While the intention of this treatment is again curative, the success rate is not as good as it is for surgery. Radiotherapy uses high dose X-ray beams to kill the cancer cells most commonly using specialised machines known as linear accelerators (LINAC).

This can be given as standard radiotherapy treating patients daily, Monday to Friday, over a four-week period. Alternatively accelerated hypofractionated radiation therapy (CHART) can be given in some centres. This is given three times a day over a period of 12 days continuously and has been shown to have slightly better survival outcomes however it may cause increased short term side-effects (10).

Chemotherapy, usually by intravenous infusion is offered to patients with SCLC who are fit enough to tolerate the treatment and likewise to patients who have metastatic NSCLC or where the tumour is confined to the thorax but is involving the mediastinal lymph nodes. This can sometimes be followed by either radical radiotherapy or surgery in NSCLC patients if there has been a good response to chemotherapy or by consolidation radiotherapy to the chest and prophylactic cranial irradiation, which is preventative brain radiotherapy, in the case of SCLC patients.

Recently there have been developments in newer therapies, which include stereotactic body radiotherapy (SBRT), radiotherapy given at a very high dose to a small targeted area. The patients who are offered this are those whose fitness and lung capacity excludes them from surgery or radical radiotherapy. This is usually due to multiple co-morbidities such as chronic obstructive pulmonary disease and cardiovascular disease. The most appropriate patients are those whose tumour measures less the five centimetres (3,11).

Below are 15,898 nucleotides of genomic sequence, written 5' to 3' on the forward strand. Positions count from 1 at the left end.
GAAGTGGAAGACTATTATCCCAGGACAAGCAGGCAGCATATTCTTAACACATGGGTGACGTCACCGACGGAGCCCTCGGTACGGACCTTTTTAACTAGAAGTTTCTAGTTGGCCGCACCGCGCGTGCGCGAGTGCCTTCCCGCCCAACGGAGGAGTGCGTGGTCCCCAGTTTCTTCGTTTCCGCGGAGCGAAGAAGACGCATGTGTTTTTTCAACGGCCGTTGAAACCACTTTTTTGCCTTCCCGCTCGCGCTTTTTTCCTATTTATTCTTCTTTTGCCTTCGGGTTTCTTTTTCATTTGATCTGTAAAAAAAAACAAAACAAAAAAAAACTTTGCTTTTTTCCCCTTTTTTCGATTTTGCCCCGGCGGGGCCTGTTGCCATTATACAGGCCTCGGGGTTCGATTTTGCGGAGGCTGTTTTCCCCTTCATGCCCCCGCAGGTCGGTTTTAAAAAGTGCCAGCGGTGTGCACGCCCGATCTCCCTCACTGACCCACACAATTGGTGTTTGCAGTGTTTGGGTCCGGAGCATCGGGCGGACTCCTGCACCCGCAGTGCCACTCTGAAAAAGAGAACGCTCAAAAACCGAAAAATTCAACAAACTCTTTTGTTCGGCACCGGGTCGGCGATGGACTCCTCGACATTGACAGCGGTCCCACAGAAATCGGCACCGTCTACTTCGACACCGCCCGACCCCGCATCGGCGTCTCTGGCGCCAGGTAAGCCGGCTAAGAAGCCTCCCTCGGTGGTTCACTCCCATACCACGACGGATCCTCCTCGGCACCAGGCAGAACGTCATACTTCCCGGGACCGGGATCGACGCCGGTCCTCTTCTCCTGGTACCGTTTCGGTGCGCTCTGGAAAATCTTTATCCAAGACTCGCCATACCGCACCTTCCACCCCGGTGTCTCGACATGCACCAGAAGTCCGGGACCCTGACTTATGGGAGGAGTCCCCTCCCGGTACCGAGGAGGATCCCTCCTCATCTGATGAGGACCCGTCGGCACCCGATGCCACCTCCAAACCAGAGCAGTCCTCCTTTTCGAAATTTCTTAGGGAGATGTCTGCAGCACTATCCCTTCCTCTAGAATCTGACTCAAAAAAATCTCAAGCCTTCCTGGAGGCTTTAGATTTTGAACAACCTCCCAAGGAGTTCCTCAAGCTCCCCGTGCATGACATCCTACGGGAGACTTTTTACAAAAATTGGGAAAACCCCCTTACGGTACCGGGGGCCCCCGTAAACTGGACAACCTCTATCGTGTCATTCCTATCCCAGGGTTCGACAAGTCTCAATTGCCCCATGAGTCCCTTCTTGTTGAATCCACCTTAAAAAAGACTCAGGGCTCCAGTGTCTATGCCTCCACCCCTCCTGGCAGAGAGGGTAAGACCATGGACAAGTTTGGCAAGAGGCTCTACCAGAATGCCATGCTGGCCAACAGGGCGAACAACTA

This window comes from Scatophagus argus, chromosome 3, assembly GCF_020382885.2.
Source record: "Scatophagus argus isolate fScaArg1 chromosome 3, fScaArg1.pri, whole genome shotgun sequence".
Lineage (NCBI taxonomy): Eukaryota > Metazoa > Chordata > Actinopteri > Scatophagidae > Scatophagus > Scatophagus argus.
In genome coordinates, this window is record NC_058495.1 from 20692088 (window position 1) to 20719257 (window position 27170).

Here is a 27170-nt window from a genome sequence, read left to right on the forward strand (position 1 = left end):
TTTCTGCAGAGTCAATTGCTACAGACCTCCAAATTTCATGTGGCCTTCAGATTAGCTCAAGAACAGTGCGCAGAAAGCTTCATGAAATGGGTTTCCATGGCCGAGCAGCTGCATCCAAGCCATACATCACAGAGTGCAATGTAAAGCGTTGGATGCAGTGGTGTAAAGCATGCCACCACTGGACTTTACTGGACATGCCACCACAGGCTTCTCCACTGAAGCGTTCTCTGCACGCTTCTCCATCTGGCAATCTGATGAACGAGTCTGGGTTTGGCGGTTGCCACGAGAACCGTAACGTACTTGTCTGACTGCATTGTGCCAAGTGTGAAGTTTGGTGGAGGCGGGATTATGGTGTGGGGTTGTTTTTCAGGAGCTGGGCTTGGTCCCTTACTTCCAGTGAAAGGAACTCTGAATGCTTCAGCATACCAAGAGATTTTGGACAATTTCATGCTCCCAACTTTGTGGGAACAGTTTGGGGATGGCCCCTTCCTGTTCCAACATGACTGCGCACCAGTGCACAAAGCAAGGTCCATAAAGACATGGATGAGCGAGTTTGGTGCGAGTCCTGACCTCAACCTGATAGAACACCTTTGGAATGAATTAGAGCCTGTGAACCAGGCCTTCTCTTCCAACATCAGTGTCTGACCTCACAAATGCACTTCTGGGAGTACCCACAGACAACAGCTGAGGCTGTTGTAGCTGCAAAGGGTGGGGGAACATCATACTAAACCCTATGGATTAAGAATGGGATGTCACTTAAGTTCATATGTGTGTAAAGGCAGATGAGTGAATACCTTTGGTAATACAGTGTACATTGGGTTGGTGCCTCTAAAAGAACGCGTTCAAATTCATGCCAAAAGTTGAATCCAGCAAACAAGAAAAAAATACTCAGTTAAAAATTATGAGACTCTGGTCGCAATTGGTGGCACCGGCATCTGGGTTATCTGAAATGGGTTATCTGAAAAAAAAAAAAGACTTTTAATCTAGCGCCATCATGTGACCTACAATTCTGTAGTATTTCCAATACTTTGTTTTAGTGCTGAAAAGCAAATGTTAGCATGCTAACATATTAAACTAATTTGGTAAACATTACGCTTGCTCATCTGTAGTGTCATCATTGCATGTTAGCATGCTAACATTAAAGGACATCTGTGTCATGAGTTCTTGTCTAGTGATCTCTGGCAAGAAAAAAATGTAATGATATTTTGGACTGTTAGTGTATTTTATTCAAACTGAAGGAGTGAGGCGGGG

Targeted treatment is also a relatively new concept with treatment being customised to patients based on histological and molecular typing (12). The two most common molecular mutations that have been identified are the epidermal growth factor receptor (EGFR) protein and anaplastic lymphoma kinase (ALK) rearrangement. This has allowed researches to develop treatment that target these specific mutations.

Erlotinib is given to patients with the EGFR mutation and is an oral medication that can be taken at home on a daily basis. The two main side-effects of this are diarrhoea and an acne-like skin rash. Crizotinib is used for ALK rearrangement and again is an oral medication with a similar side-effect profile.